The same progressive teaching methodology that existed a hundred years ago is still in use today. Teaching methods developed by Dewey and his contemporaries dominate instruction in our nation's classrooms. The curriculum and core philosophy of education are still founded upon progressivism. However, we are living in a vastly different world. Gardner (2000) predicted that unless public educators made a radical and revolutionary change in their teaching methods, curriculum, and philosophy, they are likely to be replaced by other institutions. Gardner accurately observed that, "with the possible exception of the church, few institutions have changed as little in fundamental ways as those charged with the formal education of the next generation" (p. 30).
Teachers need to encourage students to challenge traditional notions of masculinity and femininity. Teacher education is the focal area where change must occur. Teacher expectations and teaching styles should guide students to recognize the importance of nontraditional career choices for both sexes.
Obstructions to equitable enrollment in vocational schools included traditional education practices, curriculum, and teacher expectations that are dominated by a strong patriarchal view of women. These expectations also encompassed a tacit expectation for men to follow hegemonic masculinity. Hoffman & Hoffman (1998) identified an equitable teaching environment that integrated a critical feminist pedagogy as comprised of these components: creation of participatory learning, validation of personal experience, encouragement of social understanding, and development of critical thinking skills. Bauer (2000) had proposed certain general practices that were similar to feminist pedagogical dynamics and allowed for students to become "active and responsible learners" (p. 267). Kincheloe (1999) posited a critical vocational education that incorporated: etymology, pattern, process, and contextualization. These practices are vital in order for students to become empowered in the workplace, the voting booth, and society.
As Sadker and Sadker (1994) stated, "Until gender equity becomes a value promoted in every aspect of school ... boys will grow up troubled men; they will be saddened by unmet expectations, unable to communicate with women as equals and unprepared for modern life" (p. 225).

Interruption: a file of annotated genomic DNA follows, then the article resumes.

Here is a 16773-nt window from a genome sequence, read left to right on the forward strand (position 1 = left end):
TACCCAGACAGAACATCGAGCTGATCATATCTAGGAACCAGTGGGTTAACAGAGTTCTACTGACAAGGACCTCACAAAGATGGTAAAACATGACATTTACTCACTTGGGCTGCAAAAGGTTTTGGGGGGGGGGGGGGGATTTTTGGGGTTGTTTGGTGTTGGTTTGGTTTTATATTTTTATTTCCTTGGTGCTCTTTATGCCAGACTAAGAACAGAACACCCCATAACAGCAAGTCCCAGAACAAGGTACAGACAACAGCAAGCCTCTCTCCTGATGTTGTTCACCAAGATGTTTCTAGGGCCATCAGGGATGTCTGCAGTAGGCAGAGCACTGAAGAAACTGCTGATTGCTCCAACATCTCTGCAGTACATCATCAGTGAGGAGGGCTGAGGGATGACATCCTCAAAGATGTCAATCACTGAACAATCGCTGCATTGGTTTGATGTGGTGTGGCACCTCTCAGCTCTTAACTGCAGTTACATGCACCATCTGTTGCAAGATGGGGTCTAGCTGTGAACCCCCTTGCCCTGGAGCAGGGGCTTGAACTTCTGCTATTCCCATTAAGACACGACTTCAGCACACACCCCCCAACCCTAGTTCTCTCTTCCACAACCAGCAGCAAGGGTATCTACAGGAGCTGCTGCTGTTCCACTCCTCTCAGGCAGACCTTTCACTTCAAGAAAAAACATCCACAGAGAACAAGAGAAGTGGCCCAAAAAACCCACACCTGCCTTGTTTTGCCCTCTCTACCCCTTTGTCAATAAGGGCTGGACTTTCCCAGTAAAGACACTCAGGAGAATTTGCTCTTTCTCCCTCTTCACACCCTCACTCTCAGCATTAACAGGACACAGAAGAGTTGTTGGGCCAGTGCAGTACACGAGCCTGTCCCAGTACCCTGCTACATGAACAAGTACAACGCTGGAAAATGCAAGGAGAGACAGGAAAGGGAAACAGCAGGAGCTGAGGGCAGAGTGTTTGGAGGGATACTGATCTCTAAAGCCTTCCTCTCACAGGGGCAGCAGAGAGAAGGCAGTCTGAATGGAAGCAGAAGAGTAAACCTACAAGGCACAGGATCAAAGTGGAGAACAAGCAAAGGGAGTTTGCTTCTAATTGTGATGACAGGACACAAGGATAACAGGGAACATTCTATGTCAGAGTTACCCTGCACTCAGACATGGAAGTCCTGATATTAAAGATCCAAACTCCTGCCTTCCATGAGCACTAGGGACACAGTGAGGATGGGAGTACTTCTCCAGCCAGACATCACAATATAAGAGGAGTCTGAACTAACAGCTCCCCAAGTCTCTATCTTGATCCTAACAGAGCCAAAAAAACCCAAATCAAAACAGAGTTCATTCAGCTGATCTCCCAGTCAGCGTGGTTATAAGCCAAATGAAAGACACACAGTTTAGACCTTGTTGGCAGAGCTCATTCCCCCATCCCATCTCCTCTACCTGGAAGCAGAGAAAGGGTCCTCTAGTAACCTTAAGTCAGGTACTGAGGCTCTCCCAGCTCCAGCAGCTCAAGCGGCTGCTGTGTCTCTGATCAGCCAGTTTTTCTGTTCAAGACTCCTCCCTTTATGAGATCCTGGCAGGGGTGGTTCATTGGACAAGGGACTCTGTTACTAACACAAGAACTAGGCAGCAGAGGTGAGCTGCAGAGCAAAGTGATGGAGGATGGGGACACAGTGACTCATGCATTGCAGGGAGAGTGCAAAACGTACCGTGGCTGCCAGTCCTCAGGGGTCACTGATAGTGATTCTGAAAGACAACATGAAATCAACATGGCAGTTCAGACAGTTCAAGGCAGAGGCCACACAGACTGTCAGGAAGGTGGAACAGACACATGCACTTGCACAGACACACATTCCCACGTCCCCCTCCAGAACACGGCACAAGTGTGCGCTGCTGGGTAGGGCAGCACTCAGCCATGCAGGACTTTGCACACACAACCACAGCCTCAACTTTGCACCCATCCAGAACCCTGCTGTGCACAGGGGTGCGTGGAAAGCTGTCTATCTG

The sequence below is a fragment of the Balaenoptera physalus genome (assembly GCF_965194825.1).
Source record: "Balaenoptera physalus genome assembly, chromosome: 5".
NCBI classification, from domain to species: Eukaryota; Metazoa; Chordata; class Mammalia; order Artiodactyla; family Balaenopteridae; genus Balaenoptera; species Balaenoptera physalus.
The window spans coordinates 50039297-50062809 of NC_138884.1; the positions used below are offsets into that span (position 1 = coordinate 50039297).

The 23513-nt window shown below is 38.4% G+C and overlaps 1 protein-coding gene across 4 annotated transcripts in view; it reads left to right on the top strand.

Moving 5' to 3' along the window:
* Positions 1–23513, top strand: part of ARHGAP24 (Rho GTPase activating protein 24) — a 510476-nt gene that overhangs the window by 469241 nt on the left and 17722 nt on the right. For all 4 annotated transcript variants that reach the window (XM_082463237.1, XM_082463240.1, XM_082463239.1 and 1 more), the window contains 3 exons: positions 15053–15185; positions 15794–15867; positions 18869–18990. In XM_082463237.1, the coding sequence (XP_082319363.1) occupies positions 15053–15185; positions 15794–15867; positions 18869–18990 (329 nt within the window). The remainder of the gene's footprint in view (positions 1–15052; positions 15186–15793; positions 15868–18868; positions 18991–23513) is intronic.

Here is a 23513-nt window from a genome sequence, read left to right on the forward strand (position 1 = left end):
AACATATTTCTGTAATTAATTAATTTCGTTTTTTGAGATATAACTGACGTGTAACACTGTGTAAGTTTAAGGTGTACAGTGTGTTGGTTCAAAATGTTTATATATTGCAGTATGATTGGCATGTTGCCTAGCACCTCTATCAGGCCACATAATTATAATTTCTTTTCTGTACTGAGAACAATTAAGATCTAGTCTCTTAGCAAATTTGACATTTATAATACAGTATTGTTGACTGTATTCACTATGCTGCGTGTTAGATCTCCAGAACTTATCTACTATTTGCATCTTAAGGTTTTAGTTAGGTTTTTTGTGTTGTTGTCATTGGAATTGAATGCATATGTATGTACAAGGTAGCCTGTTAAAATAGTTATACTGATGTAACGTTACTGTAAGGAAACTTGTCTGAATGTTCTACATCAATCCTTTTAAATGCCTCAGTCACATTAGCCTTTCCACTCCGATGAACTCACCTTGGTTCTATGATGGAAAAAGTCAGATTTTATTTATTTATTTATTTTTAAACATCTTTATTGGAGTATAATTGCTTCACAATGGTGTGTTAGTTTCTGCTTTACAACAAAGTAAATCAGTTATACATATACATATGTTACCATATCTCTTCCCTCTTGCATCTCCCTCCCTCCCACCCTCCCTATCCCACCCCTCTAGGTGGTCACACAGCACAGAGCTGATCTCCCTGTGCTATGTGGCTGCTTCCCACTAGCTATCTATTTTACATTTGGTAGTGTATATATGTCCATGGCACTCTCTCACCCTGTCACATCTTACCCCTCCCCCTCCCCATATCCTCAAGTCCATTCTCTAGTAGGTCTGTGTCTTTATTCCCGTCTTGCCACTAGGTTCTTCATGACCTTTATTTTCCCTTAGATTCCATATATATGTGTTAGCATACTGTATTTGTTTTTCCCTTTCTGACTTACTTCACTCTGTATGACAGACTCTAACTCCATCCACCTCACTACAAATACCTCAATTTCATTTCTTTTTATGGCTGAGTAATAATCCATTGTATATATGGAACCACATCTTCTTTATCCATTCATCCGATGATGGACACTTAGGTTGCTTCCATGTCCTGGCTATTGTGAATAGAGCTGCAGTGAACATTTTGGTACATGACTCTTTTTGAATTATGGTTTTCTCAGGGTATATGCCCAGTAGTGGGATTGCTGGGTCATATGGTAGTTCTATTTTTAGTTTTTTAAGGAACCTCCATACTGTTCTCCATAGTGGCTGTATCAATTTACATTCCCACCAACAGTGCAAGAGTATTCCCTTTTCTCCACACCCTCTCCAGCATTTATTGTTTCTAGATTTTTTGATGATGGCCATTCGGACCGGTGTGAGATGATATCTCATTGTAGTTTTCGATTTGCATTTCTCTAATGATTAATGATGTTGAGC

Elimination of sex bias and stereotyping is not being adequately promoted in occupational education. In the area of secondary vocational education programs more awareness must be made of the factors that keep occupations gendered. Practices must be implemented that remove barriers that advocate stereotypes in occupations. Students need to become critical thinkers who examine the dynamics of power in society and in the workforce. A "simple enumeration of equality is not the answer" (Kimmel, 2000, p. 165). Vocational educators need to provide support for men in atypical careers through mentoring and by creating an open, honest dialogue about realistic situations that may occur in the workplace.
Occupational educators must be aware of the factors that promote sex-role specific occupations and must be more diligent to change stereotypes that will truly eliminate bias in vocational education. Recognition of the factors that place barriers for men entering a nontraditional career is the first step in bringing about equitable pay and advancement opportunities for both men and women.
American Association of University Women (2004, June). Vocational education and the Perkins Act. Retrieved October 25,2006, from http://www.aauw.org/issue_advocacy/actionpages/positionpapers/PDFs/Perkins_ june04.pdf
Apple, M. (2004). Ideology and curriculum (3rd ed.). New York: Routledge Falmer.
Bauer, M. (2000). An essay review: Implementing a liberatory feminist pedagogy: bell hook's strategies for transforming the classroom. MELUS, 25(3/4), 265-276.
Bostic, M. (1998-1999). Unsuitable job for a woman? Women at work, status and issues. Journal of Industrial Technology, 15(1), 1-6.
Cavanagh, S. (2002). Advocates call for breakdown of gender barriers in vocational education. Washington Week, 21(40), 9-14.
Cheng, C. (1999). Marginalized masculinities and hegemonic masculinity: An introduction. The Journal of Men's Studies, 7(3), 295-312.
Connell, R. W. (1987). Gender and power. Stanford: Stanford University Press.
Crotty, M. (1998). The foundations of social research: Meaning and perspective in the research process. London: Sage.
Elias, J. L., & Merriam, S. B. (1995). Philosophical foundations of adult education (2nd ed.). Malabar, FL: Krieger Publishing Company.